November 16 – Thursday – Northport
Dennis and I waited until the rain stopped and the sun came out, although by the time we were on the boat it went in again. We plan on just an hour or two since he fished the beach all day yesterday and got nothing. We are both thinking the fish have moved on.
We start at the yellow house and then go over to the east side of Duck Island. Another boat is working the point and the dock. I take out the fly rod and we cover the corner. Next is “the rocks” across the bay. The tide is still high enough that they are submerged.
When we get there the guy who was working the point is already on the rocks. We drop back to the cove by the beach and work it until our friend moves on. I set up on the first rock and the wind takes us over the second. Literally. I am on the bow looking down and see this monster rock about a foot below the surface. I run to the helm, lift the engine, and we slide over it without a scratch. Whew! Any way, no fish.
Over to Centerport; we cover the wall with poppers, tins and divers. Nada. The bay seems empty. We settle back and motor out to Target Rock at a leisurely speed, talking, enjoying the invigorating air and November on the water. We point the boat toward Greenwich and go a little farther. No sign of fish, birds or bait. I bring her around and we rock in the waves that are the beginning of a good blow we are in for tomorrow. Once adjusted I head for Valley Grove and there, about 200 yards off the bow, are birds!
Follow the birds!
Where did they come from? Just like the last time, we are surprised to suddenly see activity after scanning the water for several hours with nothing in sight. We set the boat and start casting. “Fish on” cries Dennis and I am close behind him. We work it for an hour or so boating one Blue and maybe 15 Stripers, all modest, but all beautiful.
Plump little guy
At the mooring I drop Dennis on the beach and go back out to do my winter prep work – get the rest of the gear off, winterize the fresh water system, take down the seagull chaser and the antennas, clean it up a bit. It is satisfying work. I check the gauges and see that the engine, which is new this season, has 99.2 hours on it. A good amount considering the boat didn’t go in until June and we drift a lot.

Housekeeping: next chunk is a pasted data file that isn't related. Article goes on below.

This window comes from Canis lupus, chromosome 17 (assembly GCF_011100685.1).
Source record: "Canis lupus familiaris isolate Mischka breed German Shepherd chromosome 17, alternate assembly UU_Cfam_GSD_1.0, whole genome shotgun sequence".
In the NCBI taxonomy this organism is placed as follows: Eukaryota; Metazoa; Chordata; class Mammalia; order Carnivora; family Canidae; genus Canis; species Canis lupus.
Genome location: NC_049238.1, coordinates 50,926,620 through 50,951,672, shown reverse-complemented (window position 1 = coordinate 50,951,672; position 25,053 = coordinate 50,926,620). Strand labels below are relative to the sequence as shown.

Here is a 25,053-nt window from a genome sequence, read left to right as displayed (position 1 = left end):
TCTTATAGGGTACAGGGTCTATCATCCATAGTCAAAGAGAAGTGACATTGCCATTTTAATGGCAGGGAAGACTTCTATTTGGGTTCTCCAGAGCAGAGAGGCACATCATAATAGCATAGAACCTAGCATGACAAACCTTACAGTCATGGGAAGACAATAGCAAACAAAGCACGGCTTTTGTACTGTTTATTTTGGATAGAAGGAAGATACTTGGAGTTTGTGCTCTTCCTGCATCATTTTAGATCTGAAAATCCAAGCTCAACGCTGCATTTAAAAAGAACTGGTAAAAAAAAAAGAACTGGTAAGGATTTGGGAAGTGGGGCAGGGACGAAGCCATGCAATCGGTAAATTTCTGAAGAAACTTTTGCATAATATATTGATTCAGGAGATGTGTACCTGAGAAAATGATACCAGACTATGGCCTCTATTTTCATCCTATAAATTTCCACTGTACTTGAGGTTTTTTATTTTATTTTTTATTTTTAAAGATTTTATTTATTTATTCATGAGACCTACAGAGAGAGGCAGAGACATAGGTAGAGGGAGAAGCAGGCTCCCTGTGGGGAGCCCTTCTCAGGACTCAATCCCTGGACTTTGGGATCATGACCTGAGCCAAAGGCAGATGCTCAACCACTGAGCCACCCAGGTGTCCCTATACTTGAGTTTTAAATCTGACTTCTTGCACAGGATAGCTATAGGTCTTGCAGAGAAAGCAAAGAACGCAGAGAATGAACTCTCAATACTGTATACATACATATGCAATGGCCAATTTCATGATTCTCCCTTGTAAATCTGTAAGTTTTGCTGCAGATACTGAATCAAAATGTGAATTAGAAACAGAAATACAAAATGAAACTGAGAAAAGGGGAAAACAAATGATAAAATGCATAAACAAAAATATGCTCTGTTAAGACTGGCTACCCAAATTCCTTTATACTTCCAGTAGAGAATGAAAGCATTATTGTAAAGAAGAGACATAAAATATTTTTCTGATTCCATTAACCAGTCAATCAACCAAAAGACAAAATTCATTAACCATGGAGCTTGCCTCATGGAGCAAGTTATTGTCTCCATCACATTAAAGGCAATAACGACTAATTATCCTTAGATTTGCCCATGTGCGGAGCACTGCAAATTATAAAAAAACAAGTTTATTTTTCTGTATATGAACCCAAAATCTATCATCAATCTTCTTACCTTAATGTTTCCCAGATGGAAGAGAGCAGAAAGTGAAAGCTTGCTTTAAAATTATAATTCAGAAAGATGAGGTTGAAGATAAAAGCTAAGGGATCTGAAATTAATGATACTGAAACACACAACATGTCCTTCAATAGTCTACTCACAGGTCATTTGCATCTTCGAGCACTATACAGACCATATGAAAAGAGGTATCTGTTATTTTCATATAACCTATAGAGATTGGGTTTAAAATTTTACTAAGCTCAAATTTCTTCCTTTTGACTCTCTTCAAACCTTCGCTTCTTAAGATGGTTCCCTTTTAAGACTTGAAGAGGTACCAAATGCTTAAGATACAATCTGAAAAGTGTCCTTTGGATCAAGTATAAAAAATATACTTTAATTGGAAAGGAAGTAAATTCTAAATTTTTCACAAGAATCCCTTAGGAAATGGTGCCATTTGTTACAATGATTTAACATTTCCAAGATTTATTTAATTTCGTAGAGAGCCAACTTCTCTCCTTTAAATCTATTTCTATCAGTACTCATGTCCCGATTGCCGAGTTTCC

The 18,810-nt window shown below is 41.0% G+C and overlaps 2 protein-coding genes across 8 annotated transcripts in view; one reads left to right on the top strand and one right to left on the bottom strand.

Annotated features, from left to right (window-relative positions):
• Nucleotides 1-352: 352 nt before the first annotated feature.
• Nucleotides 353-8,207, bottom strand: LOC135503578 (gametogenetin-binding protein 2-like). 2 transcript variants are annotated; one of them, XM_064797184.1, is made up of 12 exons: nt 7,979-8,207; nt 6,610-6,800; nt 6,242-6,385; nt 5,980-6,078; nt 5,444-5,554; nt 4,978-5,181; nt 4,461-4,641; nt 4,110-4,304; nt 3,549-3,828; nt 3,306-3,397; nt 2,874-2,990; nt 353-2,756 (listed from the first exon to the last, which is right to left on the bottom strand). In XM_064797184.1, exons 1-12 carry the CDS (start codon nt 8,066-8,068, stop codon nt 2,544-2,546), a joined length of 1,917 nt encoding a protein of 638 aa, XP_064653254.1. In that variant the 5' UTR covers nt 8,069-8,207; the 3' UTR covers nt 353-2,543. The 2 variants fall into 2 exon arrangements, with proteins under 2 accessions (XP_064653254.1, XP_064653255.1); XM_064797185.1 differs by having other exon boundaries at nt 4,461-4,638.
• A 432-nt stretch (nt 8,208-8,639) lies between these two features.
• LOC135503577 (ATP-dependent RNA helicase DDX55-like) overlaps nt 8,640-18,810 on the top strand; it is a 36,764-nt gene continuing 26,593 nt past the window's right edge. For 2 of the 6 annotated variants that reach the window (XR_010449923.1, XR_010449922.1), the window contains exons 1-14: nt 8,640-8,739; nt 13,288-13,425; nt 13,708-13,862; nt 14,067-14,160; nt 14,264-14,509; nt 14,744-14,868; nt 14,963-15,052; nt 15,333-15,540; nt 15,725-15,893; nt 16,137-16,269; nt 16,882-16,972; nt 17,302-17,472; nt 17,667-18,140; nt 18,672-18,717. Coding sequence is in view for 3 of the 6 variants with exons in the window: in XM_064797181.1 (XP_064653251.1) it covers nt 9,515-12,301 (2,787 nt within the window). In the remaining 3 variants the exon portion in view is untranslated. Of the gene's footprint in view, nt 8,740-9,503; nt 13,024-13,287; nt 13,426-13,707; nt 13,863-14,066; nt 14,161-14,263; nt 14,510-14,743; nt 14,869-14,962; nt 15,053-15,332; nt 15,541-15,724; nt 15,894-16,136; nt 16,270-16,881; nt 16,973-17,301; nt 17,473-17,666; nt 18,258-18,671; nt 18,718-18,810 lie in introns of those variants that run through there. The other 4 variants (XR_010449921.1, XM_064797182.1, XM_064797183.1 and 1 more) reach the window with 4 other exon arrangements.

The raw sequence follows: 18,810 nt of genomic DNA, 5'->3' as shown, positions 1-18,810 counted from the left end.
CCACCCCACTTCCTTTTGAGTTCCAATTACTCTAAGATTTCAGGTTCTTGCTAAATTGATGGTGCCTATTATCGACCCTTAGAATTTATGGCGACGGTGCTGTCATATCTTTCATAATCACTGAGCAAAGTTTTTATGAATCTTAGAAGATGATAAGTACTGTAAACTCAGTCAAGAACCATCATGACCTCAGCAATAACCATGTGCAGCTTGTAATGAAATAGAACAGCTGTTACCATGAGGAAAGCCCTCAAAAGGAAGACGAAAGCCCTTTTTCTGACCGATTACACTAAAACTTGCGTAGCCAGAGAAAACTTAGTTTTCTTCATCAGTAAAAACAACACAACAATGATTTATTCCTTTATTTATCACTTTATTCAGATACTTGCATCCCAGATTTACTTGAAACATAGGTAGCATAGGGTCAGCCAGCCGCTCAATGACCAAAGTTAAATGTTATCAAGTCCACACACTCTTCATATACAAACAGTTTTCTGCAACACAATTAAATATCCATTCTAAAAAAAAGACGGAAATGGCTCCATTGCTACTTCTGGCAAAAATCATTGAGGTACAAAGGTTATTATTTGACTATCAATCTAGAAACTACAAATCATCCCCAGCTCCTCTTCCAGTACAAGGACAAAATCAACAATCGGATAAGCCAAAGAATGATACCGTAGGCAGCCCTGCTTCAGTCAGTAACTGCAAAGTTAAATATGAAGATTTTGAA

Saturday Son Tom will come over to help me get it to the marina where we will say good bye until next May when I hope to take full advantage of the start of the fluke season as well as those springtime stripers on a fly.
When I get home I put my phone in the pouch of my sweatshirt, take Otto for his walk and strip my stuff off for the wash. I jump in the shower and by the time I get out Sue has the washer going. That is when it hit me. My phone is in my hoodie.
The waterproof case is over 2 years old and well out of warranty (and apparently not effective in a wash cycle). It is dead. I take the SIM card out and want to run to the store. “It’s always something” as Rosanna Dana says.
Instead, I dig out my old iPhone 5, put the SIM card in, plug it into the charger and, with a little logging in and remembering of passwords, it works – but I lost the photos – or so I thought. This morning I go to photos on the phone and there they are – the video and the beautiful Blue above that I released before Dennis told me it was his dinner. (Look for the video on my YouTube channel)
I text Joe Odierna, who took Siri swimming in the Farmington a few years ago, that I am now also a member of the Siri Swim Club. It can be an expensive club to join.
Turns out I am liking the iPhone 5 better than the 6s so I am not trading up to an 8 (or, God forbid, an X) until I have to. I was going to get all crazy, run to the store, fight with the Lifeproof salesperson, and generally make a fool of myself.
Amazing what happens when I get out of the way.